The Battle Between Tradition Versus Relativism: ‘In Black And White’ By Archbishop Aguer

Published at InfoCatolica from Rorate Caeli by Peter Kwasniewski

The title that heads this note does not refer to the cinema before the invention of technicolor, but to the astonishing criticism of current ecclesiastical officialdom that is directed against the members of the Church who love the great Catholic Tradition, and who recognize that homogeneity is what should characterize the development of ecclesial realities: dogma, liturgy, law, institutions. I have often quoted St. Vincent of Lerins and the formulas he coined in his Commonitory. Those realities can be expressed nove (in a new way), according to the cultural contexts of certain times and places; but in the deposit to be transmitted one cannot include nova, new things, novelties, which imply a heterogeneity with respect to the origins. 

Tradition Versus Relativism
Angel Sculpture by karigamb08

For more than half a century (the Second Vatican Council ended on December 8, 1965), the Church has been torn by an undeniable division: on the one hand, fundamentalists or conservatives (I use the names with which they are usually disqualified), and on the other hand, progressives or liberals, who are delighted with the current pontificate. Am I oversimplifying the complexity of ecclesial processes and phenomena? 

There is a very wide intermediate range: those who, with a great effort of study, thought, and evaluation—among whom I would place myself—try to gather the positive heritage of the Council, which, as Benedict XVI reminded us, must always be read in light of the great ecclesial Tradition, but who, at the same time, do not accept the alterations that were imposed in the name of the “spirit of the Council”—a supposed spirit that is not, by the way, the Holy Spirit.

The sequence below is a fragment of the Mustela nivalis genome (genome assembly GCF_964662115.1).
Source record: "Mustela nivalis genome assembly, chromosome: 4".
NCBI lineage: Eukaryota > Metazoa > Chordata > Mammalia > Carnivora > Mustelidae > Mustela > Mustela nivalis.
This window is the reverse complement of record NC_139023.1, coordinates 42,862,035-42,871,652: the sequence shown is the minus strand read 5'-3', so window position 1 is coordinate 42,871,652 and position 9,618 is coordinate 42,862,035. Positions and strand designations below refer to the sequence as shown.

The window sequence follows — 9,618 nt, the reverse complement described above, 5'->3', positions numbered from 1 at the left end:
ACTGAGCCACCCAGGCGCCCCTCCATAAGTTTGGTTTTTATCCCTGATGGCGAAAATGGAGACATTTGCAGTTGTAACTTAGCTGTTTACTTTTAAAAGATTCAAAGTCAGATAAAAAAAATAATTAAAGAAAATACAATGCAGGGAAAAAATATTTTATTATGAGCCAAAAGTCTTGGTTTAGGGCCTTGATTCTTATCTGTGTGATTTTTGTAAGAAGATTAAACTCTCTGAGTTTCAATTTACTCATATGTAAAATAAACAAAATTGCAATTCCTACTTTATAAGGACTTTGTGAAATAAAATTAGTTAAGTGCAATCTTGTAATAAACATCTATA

By the way! What are your thoughts on the Archbishops’ point regarding an intermediate way?x

In the last decade, a relativistic conception of faith has been consolidated in the Church, which struggles to find a place in the global sphere of a de-Christianized, secularized culture; its promoters do not wish to appear and to be considered foreigners in that world, and so they try to find their place by watering down with muddy water the exquisite wine of Catholic Truth. Although history records analogous phenomena in the past, it would seem that those times of which St. Paul spoke have arrived: “difficult times” or “perilous times” (2 Tim 3:1: kairoi chalepoi).

The “shrinking” of the Church in countries that once had a Catholic majority is being disguised. Historical studies do not ignore the vicissitudes Christianity has undergone since apostolic times, although it is difficult to make value judgments on the various stages. It is more complicated to consider what has happened in the last half-century, because the din of a diversity of opinions close to us continues to make itself heard.

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